Poll: Tax with ed reforms is winner

A new poll has confirmed what Ted Lempert, president of Children Now, and others in the 2012 Kids Education Plan coalition expected: An initiative coupling school reforms with a tax increase dedicated to education has a good chance of winning at the polls a year from now.

The qualifiers are important. Less than a majority of respondents said they would be willing to pay a general state tax increase to support state services, including education, but not exclusively for schools. A slight majority said they’d be willing to pay more if it’s exclusively for education. But that rose to two-thirds if paired with the general reforms that the Kids Plan has been promoting. They include giving local districts more control over spending decisions and the hiring and dismissal of teachers.

Neither a sales nor income tax increase drew a majority support when suggested as a new general state tax.
Neither a sales nor income tax increase drew a majority support when suggested as a new general state tax. Click to enlarge. (EMC Research)

“The reform piece is needed to bring folks together,” said Lempert. “It provides a clear path for voters.”

It’s also needed to pick up the financial support of the business community, which will be needed to sustain a long campaign against likely anti-tax opposition.

The Kids Education Plan coalition, which includes the Association of California School Administrators,

Support grew when the income or sales tax was proposed as a tax dedicated to education. Click to enlarge. (EMC Research)
Support grew when the income or sales tax was proposed as a tax dedicated to education. Click to enlarge. (EMC Research)

United Way of Greater Los Angeles, the advocacy group Education Trust-West, Bay Area Council, and San Francisco-based Silver Giving Foundation, commissioned the poll of 600 voters in mid-November by EMC Research in Oakland, a marketing and opinion research firm that has done polling on education issues. Lempert released a six-page summary of the results.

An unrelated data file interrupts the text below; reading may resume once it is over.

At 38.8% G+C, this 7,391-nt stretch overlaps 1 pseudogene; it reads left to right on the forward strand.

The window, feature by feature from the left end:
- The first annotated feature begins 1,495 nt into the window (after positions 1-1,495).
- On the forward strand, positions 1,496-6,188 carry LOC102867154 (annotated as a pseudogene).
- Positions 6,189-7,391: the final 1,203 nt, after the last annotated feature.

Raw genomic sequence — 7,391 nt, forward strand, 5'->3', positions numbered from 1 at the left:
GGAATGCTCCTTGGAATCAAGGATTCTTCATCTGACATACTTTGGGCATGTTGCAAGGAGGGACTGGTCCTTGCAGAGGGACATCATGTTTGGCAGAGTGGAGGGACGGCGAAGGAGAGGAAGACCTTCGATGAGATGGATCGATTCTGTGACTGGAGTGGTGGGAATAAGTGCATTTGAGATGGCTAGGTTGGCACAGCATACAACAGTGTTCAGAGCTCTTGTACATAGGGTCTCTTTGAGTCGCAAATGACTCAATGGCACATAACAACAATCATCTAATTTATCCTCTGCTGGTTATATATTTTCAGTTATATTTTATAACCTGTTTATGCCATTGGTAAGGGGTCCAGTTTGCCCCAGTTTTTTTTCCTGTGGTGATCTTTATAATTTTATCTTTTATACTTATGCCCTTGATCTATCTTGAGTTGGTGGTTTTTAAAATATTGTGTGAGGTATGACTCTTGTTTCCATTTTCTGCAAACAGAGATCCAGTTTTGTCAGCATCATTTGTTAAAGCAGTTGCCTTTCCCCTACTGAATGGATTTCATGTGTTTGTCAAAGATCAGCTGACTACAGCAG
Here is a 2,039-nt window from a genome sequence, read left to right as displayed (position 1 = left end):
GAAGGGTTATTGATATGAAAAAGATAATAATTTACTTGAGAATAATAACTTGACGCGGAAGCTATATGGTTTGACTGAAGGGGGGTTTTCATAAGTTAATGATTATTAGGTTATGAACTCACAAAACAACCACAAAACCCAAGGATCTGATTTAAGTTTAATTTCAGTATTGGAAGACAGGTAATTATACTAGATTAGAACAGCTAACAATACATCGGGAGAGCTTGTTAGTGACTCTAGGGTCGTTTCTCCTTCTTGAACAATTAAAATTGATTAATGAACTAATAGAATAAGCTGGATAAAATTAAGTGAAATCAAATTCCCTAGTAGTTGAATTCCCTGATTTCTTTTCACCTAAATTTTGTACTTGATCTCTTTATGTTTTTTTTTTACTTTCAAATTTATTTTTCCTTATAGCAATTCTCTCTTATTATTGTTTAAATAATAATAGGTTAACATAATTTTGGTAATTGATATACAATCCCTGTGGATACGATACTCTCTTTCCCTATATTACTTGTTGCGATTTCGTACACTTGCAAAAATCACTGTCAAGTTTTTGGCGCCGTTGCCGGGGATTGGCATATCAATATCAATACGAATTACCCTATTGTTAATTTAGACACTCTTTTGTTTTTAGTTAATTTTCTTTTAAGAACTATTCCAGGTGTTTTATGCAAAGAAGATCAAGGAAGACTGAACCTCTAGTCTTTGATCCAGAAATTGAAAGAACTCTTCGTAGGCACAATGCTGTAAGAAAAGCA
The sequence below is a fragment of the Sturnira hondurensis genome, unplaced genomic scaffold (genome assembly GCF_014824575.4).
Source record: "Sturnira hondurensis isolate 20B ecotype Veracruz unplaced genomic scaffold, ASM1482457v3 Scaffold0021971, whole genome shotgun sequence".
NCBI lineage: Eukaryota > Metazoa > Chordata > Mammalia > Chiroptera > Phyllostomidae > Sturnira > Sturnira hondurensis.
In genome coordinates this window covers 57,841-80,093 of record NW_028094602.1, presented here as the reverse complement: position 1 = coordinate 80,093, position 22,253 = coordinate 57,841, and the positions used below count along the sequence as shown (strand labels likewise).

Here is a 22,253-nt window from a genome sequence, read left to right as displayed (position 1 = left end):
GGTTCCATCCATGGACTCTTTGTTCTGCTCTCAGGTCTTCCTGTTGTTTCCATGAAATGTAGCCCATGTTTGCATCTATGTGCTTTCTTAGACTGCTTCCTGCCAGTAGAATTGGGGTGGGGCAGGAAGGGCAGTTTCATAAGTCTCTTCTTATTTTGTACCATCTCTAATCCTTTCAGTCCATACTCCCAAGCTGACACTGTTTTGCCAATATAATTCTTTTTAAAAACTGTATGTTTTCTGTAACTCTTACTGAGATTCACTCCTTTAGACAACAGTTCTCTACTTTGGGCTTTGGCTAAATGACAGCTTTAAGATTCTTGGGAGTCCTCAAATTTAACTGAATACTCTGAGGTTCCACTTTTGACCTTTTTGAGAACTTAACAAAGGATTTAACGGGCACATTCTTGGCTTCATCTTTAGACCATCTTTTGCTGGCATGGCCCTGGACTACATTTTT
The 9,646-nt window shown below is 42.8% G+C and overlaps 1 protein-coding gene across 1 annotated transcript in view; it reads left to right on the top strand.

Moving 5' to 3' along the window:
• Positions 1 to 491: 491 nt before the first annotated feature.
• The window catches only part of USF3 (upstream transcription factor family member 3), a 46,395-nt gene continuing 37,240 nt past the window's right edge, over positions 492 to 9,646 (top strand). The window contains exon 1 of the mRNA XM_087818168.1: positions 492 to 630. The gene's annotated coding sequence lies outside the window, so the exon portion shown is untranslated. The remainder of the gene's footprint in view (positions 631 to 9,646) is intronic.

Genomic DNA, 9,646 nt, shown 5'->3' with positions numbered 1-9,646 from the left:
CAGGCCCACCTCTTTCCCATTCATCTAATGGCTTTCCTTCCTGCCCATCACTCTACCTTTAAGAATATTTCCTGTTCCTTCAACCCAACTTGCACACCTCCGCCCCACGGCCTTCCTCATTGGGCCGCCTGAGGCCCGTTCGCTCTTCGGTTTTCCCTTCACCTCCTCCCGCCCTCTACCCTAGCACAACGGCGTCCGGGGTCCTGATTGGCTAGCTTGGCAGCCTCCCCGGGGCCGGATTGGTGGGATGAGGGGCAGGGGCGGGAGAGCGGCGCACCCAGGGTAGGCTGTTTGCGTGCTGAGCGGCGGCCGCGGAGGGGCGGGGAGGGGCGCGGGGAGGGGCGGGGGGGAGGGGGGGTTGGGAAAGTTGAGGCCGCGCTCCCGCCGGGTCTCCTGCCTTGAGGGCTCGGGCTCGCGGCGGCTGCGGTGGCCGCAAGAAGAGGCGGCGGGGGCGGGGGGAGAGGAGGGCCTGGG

The coalition has not yet written its own initiative. Instead, Lempert has taken on the role of broker, trying over the next month to coax deep-pocket sponsors of several emerging tax initiatives to compromise on one proposal. And that includes Gov. Jerry Brown, who’s said to be days away from announcing a tax initiative that he has been working on with the California Teachers Association. When Republican legislators killed his plan to extend tax increases as part of this year’s budget, Brown pledged to go to voters in 2012.

Push for one tax initiative in November 2012

There is general agreement, based on past elections, Lempert said, that voters would find multiple tax measures confusing and turn them all down. “We are focused on getting one measure on the ballot,” he said.

Today, Los Angeles attorney Molly Munger and a nonprofit she co-founded, the Advancement Project, are expected to send their initiative to the Attorney General for vetting. It would raise $10 billion for preschools through high schools, primarily from the wealthy, by increasing the personal income tax by 1 percentage point. Last week, the Think Long for California Committee, led by billionaire Nicolas Berggruen, proposed government reforms and also a $10 billion tax increase by extending the sales tax to services while lowering the personal and corporate income taxes. Higher education would get half of the money, but preschools and early childhood programs would get none.

Besides differences in who would be funded, there are advantages and liabilities to both proposals. The personal income tax is volatile, so a broader sales tax would provide more revenue predictability. But businesses that provide services, from attorneys to nail salons, will fight a new tax. The CTA will likely oppose Munger’s plan, because it would not mix the new money with Proposition 98, which funds pay increases and health benefits. CTA has already condemned Think Long’s plan for wiping off the books about $14 billion owed to schools. Munger’s plan has elements of the reform favored by Lempert’s group, such as providing bonus money for low-income children and giving school sites more say over how money is used. But those reforms would apply only to new money, not existing Prop 98 funding.

Precise wording of the poll questions is important. A USC/Dornsife poll found that 64 percent of respondents said they’d be willing to pay more taxes to support education. There was no mention of making this tax contingent on reforms.

However, the EMC poll teased out the distinctions:

  • “A narrow 53% majority agree and 43% disagree with the statement The most important thing our schools need is more funding.” The support rises to 66 percent when framed, I would be willing to pay more in taxes for schools if it went along with significant reforms to our state education system.